The silence of Jaelin Brewitt understood them all. His minimal stepping out the door saying he would be back the next day. And he would be back not before the next day. All three of them talking for hours about things like the machinery of the piano, fishing, stars. This year, he told Bolden, there is a new star, the Wolf Ryat star. It should be the Wolf Star Bolden said it sounds better. It sounds better yes but that’s not its real name. There were two people who found it. Someone called Wolf and someone called Ryat, Jaelin Brewitt said. There was that story between them. Later both of them realised they had been talking about Robin.
We were language’s magpies by nature, stealing whatever sounded bright and shiny.
…from Salman Rushdie‘s imperfectly perfect novel, The Ground Beneath Her Feet, which I hesitantly allow to be considered the greatest “music novel” ever, instead of Coming Through Slaughter, if only because Vina Apsara is the sexiest female character in literary history, which makes perfect logical sense thank you very much shut up.
While I have used real names and characters and historical situations I have also used more personal pieces of friends and fathers. There have been some date changes, some characters brought together, and some facts have been expanded or polished to suit the truth of fiction.
…Michael Ondaatje, at the close of his first novel, Coming Through Slaughter. How come when he says that phrase, “the truth of fiction,” it sounds magnificent, but when I do, I sound like a middle-aged old school hippie dad painting watercolor landscapes on an easel in the backyard shirtless in his socks and short shorts after smoking his second joint of the day?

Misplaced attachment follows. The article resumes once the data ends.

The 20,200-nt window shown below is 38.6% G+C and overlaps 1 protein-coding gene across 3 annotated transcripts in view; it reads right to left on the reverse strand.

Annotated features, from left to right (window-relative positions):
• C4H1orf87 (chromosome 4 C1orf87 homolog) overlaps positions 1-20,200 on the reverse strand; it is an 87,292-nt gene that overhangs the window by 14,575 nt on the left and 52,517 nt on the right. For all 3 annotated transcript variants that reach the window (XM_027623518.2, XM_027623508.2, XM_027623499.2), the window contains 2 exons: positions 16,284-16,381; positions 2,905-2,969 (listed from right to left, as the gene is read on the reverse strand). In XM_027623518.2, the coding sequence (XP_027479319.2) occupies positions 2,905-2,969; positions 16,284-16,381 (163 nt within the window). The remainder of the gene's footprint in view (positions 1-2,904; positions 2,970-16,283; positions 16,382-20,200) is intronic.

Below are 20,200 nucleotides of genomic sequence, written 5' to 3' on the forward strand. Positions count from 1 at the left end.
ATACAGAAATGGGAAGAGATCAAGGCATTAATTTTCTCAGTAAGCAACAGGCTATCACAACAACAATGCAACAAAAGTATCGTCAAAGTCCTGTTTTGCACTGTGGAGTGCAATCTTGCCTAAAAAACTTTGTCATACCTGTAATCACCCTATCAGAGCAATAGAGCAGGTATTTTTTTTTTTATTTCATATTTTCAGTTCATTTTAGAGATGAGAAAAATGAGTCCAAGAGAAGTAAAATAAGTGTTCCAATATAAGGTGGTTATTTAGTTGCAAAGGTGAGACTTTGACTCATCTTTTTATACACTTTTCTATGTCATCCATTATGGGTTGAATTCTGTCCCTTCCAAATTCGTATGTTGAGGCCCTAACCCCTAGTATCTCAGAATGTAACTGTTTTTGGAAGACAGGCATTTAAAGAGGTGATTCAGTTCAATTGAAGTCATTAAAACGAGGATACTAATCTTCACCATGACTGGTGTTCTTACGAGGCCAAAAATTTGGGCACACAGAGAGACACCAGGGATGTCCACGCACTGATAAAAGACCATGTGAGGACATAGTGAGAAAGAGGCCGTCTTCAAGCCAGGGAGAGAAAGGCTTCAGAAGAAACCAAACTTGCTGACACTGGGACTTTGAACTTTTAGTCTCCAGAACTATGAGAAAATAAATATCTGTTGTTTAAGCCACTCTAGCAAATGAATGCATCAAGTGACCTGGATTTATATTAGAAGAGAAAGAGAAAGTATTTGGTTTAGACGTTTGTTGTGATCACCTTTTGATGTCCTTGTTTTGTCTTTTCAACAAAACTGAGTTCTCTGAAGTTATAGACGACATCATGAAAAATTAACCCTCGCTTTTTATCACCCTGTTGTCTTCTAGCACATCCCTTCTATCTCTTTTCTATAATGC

It’s the truth, man. The truth.
Except…hell, it is.
I wish for all this to be marked on my body when I am dead. I believe in such cartography – to be marked by nature, not just to label ourselves on a map like the names of rich men and women on buildings. We are communal histories, communal books. We are not owned or monogamous in our taste or experience. All I desired was to walk upon such an earth that had no maps.
I carried Katharine Clifton into the desert, where there is the communal book of moonlight. We were among the rumour of wells. In the palace of winds.
Y can’t make up its mind if it’s a vowel or a consonant, can it?
…David Mitchell, my third favorite author, who may one day vie against my second, though who will need to write something seriously sexy before upjumping my first, but who has already hurdled my fourth, yet is perhaps the only person in the world who loves a word, not any word, mind you, but “a” word, as much as said fourth, in this LA Times interview, which isn’t nearly as “good” as, though is probably more honest than, this interview in that magazine for people who, you know, love to love words more than they actually love words themselves, but who likely don’t, unlike my third and fourth favorite authors, know the sound of your tongue rounding a corner.
Silly, fawning NY Times review here.
Between The Cat’s Table and 1Q84, October has been quite the month for literature, a buffet of gourmet style, a pan-Asian-model lingerie show. More please.